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I have a csv file which contains 2d arrays of 4 columns but a varying number of rows. Eg:

2, 354, 23, 101
3, 1023, 43, 454
1, 5463, 45, 7657

4, 543, 543, 654
3, 56, 7654, 344


I need to be able to import the data such that I can run operations on each block of data, however csvread, dlmread and textscan all ignore the blank lines.

I can't seem to find a solution anywhere, how can this be done?


It may be worth noting that the files of the format above are actually the concatenation of many files containing only one block of data (I don't want to have to read from thousands of files every time) therefore the blank line between blocks can be changed to any other delimiter / marker. This is just done with a python script.

EDIT: My Solution - based upon / inspired by petrichor below

I replaced the csvread with textscan which is faster. Then I realised that if I replaced the blank lines with lines of nan instead (modifying my python script) I could remove the need for a second textscan the slow point. My code is:

filename = 'data.csv';
fid = fopen(filename);
allData = cell2mat(textscan(fid,'%f %f %f %f','delimiter',','));

nanLines = find(isnan(allData(:,1)))';

iEnd = (nanLines - (1:length(nanLines)));
iStart = [1 (nanLines(1:end-1) - (0:length(nanLines)-2))];
nRows = iEnd - iStart + 1;


data = mat2cell(allData, nRows);

Which evaluates in 0.28s (a file of just of 103000 lines). I've accepted petrichor's solution as it indeed best solves my initial problem.

share|improve this question
I suppose one way would be to replace the blank lines with something like NaN, NaN, NaN, NaN and then after loading the data using csvread or something similar you could loop through the data and extract the blocks in matlab quite easily. –  Dan May 14 '12 at 9:27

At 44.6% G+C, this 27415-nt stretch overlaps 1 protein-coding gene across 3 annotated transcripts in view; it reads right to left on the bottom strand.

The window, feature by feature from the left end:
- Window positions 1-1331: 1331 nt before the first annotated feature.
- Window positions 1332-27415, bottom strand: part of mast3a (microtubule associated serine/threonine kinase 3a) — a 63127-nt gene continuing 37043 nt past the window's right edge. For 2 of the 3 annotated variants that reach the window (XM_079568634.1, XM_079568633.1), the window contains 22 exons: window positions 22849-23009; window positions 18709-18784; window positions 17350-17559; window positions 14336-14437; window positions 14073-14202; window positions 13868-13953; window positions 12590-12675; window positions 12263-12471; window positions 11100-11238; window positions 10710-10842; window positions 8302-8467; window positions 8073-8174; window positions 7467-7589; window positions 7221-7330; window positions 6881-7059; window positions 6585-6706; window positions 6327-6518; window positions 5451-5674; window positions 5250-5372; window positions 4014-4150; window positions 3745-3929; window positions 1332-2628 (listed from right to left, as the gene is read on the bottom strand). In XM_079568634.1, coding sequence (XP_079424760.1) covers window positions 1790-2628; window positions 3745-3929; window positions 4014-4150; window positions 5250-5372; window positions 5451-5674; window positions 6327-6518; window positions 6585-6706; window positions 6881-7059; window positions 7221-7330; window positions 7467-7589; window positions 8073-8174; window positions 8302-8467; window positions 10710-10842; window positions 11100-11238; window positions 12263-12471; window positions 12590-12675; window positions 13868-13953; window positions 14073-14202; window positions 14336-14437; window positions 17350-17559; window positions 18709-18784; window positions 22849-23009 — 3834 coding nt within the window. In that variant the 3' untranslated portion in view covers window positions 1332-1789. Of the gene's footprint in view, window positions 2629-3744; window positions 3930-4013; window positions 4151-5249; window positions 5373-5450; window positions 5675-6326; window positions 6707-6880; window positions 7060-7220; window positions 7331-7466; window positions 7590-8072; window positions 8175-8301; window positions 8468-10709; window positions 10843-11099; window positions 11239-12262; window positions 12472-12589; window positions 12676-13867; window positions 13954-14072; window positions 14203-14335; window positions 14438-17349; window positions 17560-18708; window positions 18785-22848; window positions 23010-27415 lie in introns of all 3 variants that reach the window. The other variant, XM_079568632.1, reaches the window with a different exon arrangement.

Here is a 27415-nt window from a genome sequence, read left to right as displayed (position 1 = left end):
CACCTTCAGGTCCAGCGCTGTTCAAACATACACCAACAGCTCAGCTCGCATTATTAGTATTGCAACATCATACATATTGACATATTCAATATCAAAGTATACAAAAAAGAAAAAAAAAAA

I was hoping to avoid having to loop back through the data after import as (I'm assuming) this would just add more time to the whole process. On another note, I've found so far that textscan is the fastest way of importing? –  Quantum_Oli May 14 '12 at 9:34
What about leaving no delimiter line at all but rather creating a second file that is just the row indices of when the new blocks start and then use this file to define the row range to work on rather than creating separate matrices for each? –  Dan May 14 '12 at 9:52
I don't know how to sort my colours out in the code block?! –  Quantum_Oli May 15 '12 at 18:10
Haha - I'd also like to know how to do the colours correctly. Out of interest what are you planning on doing with this data, can you provide an example of how you are going to use it? I ask because storing in a cell array might not be the most efficient way... –  Dan May 16 '12 at 6:25

1 Answer 1

up vote 1 down vote accepted
filename = 'data.txt';

%# Read all the data
allData = csvread(filename);

%# Compute the empty line indices
fid = fopen(filename);
lines = textscan(fid, '%s', 'Delimiter', '\n');
blankLines = find(cellfun('isempty', lines{1}))';

%# Find the indices to separate data into cells from the whole matrix
iEnd = [blankLines - (1:length(blankLines)) size(allData,1)];
iStart = [1 (blankLines - (0:length(blankLines)-1))];
nRows = iEnd - iStart + 1;

%# Put the data into cells
data = mat2cell(allData, nRows)

That gives the following for your data:

data = 

    [3x4 double]
    [2x4 double]
share|improve this answer
Thanks petrichor, a nice solution. As I mentioned in my comment above I had hoped to avoid looping back through the data but your solution provides a good middle ground. Timings on my actual data: I've found that csvread takes 0.46 seconds, whilst using textscan only takes 0.26. Accordingly your solution when I replace the csvread with textscan takes a total of only 0.49 seconds, which should be fast enough for me to be getting on with. I am still curious as to whether there's a 'one step' way though... Many thanks –  Quantum_Oli May 14 '12 at 10:12

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